By Jim Birchall @birchalljim 

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The bi-annual contest between cricket’s two most disliked teams  (if you are a Kiwi) has concluded in an unfulfilling 2-2 draw.

Unfortunately for England, the concept of the Ashes allows for only the holder to retain the urn in the event of a draw, quite dissimilar from them being ‘awarded’ the World Cup recently.

So Australia retains the urn on the back of England’s inability to remove Steve Smith, and England (Ben Stokes), capitalised on  Steve Smith’s absence in the third test.

Jofra Archer announced his arrival on the world scene putting his supreme skill-set on display to collective “ooohs” and “ahhhs” from drunk Madchester fans.  Having previously been only sighted by the general populous via flashes of brilliance in assorted mercenary T20 competitions, the smiling assassin showed he was the real deal by almost decapitating the Aussie batting lineup.

From  an Australian perspective they will obviously be ‘Stoked’ (no pun intended) at the 2-2 result and locking up the replica urn for another two years, as their batting order still looks dodgy, and we critique below:

Cameron Bancroft/Marcus Harris – last years villain sheepishly made his way back into the test scene after sand-paper irregularities and showed he is probably not capable at this level, at least not against a swinging ball, and was quickly sidelined for the equally unimpressive Marcus Harris who averaged fuck all, and must be close to being banished to state cricket Siberia.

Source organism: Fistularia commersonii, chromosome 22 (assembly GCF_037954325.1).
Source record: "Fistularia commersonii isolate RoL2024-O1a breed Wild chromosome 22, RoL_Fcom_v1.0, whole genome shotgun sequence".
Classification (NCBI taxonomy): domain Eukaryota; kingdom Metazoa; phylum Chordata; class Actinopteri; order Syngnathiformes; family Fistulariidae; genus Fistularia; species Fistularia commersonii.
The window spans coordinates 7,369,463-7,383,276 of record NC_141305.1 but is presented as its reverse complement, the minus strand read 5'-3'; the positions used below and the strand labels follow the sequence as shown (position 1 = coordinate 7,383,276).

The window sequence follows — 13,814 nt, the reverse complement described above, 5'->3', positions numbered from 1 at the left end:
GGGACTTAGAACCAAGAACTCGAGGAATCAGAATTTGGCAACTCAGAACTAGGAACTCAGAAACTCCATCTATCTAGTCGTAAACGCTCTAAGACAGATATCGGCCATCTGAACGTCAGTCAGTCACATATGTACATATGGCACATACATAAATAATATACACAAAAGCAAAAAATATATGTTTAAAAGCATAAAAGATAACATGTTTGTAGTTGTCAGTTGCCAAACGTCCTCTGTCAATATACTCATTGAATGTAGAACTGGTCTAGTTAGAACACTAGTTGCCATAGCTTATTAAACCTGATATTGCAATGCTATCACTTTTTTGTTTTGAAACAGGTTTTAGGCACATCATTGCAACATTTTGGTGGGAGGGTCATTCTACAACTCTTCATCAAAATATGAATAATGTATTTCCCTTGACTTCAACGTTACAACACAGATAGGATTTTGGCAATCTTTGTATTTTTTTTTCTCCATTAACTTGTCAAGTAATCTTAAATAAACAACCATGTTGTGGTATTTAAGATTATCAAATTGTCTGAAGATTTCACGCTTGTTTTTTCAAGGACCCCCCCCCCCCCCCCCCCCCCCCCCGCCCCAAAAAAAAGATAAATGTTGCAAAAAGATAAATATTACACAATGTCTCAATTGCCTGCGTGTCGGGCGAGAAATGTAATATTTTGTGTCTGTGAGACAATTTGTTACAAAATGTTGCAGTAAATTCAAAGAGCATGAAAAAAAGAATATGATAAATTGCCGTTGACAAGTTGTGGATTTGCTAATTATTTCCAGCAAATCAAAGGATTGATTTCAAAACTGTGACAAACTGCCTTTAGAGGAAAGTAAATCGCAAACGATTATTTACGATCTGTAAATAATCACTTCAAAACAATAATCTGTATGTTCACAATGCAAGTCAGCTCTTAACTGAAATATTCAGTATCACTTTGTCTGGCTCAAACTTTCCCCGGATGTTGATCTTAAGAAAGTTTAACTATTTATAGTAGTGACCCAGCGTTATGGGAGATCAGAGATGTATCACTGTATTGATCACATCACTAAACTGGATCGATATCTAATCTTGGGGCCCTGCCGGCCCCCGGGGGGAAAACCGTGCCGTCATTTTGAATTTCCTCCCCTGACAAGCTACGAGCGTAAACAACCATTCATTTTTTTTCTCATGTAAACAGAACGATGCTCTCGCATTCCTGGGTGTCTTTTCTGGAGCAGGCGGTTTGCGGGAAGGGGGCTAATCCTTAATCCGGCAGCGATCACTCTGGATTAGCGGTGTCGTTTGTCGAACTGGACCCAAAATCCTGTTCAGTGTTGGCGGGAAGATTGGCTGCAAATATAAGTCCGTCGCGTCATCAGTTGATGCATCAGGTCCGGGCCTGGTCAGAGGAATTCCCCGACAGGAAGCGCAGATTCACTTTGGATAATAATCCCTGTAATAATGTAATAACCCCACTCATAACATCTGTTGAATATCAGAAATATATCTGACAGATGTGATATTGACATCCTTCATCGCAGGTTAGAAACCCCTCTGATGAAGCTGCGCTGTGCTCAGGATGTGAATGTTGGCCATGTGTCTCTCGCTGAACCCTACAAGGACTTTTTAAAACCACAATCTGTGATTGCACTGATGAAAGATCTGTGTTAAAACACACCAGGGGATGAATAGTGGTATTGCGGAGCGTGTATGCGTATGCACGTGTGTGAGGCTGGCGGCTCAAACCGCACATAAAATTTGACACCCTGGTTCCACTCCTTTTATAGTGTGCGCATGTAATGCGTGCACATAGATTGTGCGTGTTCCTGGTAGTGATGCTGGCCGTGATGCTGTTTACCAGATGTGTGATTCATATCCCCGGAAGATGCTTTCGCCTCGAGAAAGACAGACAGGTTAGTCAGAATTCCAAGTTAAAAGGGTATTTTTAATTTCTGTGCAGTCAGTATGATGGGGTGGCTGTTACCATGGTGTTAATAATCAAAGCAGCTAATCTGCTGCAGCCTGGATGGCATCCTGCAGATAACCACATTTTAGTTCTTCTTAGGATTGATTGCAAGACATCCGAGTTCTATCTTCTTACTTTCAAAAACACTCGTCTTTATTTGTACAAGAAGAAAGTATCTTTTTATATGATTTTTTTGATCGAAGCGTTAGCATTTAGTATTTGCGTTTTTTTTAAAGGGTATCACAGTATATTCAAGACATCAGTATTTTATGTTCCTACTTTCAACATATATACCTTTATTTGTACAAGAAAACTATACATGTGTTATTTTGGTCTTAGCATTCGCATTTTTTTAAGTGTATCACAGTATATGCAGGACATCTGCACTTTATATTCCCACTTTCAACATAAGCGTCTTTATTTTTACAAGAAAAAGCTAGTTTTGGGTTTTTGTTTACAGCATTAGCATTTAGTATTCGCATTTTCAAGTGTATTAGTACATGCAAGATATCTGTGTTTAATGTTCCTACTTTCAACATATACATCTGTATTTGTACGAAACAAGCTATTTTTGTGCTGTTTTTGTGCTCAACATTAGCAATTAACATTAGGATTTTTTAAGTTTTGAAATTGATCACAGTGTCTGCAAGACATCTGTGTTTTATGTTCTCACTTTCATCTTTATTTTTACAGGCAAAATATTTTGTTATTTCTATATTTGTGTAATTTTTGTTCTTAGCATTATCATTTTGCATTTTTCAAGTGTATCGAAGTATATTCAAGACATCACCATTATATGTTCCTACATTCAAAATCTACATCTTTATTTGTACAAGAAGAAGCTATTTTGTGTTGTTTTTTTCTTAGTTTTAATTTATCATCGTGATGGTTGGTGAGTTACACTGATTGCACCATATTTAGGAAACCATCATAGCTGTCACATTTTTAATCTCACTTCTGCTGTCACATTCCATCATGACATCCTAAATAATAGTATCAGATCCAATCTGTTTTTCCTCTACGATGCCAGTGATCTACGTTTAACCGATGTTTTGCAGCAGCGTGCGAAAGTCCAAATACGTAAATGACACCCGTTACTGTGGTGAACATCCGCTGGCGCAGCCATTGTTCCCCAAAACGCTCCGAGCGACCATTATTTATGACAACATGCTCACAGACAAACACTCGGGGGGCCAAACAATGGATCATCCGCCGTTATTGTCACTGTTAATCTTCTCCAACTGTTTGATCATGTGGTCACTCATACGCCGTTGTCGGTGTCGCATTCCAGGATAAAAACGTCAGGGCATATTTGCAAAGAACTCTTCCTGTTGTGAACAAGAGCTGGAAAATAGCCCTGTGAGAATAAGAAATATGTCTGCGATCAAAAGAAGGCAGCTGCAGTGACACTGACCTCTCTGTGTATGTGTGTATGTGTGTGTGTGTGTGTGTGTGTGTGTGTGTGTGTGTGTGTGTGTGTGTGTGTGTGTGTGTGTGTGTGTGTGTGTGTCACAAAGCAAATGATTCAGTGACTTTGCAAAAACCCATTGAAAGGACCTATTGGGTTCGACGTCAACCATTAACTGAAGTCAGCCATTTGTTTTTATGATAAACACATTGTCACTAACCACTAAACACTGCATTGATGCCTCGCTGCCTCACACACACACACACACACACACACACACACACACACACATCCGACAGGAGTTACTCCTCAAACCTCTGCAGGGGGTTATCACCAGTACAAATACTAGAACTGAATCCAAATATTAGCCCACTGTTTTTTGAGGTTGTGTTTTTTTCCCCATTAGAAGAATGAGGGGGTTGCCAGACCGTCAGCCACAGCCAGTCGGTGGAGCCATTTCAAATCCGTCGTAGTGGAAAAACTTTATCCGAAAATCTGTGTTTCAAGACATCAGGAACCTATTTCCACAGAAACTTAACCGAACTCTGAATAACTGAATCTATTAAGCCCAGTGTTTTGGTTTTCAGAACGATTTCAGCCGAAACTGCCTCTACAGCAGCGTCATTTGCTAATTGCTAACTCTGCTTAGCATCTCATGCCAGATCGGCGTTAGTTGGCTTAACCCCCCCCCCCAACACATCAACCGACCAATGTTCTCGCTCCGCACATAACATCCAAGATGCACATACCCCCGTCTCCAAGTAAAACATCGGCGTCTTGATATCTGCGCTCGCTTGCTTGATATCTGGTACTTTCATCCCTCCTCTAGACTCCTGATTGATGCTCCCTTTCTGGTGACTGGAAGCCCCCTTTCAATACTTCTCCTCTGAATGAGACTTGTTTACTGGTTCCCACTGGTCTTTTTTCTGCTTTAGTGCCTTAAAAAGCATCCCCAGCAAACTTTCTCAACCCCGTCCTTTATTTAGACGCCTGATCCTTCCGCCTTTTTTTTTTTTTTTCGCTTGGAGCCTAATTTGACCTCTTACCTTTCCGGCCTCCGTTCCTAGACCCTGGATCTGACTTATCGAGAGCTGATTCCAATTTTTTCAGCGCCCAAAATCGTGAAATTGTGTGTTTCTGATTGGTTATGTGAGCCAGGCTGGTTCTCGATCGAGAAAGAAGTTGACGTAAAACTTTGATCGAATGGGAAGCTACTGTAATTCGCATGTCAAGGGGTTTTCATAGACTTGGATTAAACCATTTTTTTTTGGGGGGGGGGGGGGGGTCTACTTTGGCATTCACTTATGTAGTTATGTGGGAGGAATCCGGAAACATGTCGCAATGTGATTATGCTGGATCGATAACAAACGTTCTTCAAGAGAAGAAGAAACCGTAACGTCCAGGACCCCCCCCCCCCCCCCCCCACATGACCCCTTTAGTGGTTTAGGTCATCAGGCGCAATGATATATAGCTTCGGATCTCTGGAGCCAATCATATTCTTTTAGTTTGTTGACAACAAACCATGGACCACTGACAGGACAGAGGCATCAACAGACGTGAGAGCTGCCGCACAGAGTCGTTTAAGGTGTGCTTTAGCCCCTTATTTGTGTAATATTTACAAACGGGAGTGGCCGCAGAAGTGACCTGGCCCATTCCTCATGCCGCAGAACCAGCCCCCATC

Davey Dumb dumb Warner – if you google’d ‘poetic justice’, it would probably have a link to Warner trudging off after leave-nicking another off Stuart not-so-little. A fighting 71 in the third test offered hope to green and gold supporters, sadly it was the only highlight in a series of scores that resembled binary code. Should be ok however once he gets back to the asphalt smooth decks of the lucky country, and swaps the Duke for Kookaburra.

Usman Khawaja, in and out (of the side) more often than a $2 hooker, Uzzie continues to under-produce when compared with Ponting-era capabilities at first drop. Long term will have to battle with the emergence of  Klerksdorp-native Labuschagne.

Steve Smith, it’s all been said really, for a guy who looks like he’s just dropped 8 pingers and a litre of Red Bull on the way out to the middle to perform like that is truly remarkable.

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Marnus Labuchagne, cemented his spot by ‘doing it tough’ as reflective-vested scaffolders might exclaim from the end of the bar at a Brisbane RSL. He would not have been out of place storming the beach at Normandy, he also gets bonus points for having a fun name that reminds one of lasagne and champagne.

Travis Head,  “gimme Head till I’m dead” was the catch-cry last time I attended a 50 over game at the SCG. Travis spanked the NZ attack to all corners, and the feeling amongst the proletariat was this guy could play. Perhaps it was a pipe dream, as a modest return relegated the vice-captain to Gatorade and towels duty.

Mitchell Marsh, for a guy the public react to the same way as you would if he had just run over your dog, MM raised the proverbial middle finger to the haters with his impressive five- for. His batting was the usual hit and miss, but he must have gone a way to alleviate fears of Australia not having a quality all-rounder since Ronny McDonald.

Tim Paine, the modern-day Mike Brearley will go down (justifiably) in history as the man who retained the Ashes in England, a feat not seen for some time. A measured leader, Paine did struggle to implement attacking fields when it was probably required, and at best is just keeping the seat warm for Superman (Steve Smiths’)return. Alex Carey is a superior batsman and capable enough gloveman, so Paine would do well to retain his spot after the Ashes glow has been extinguished.

Peter Siddle, for the casual cricket observer banana-masticating vego ‘Sidds’ should be the epitome of everything that is wrong with Test cricket.However by employing a line and length that would make Ron Jeremy happy, he did an excellent job of keeping things in check and enhanced his reputation as a good man to have in the trenches.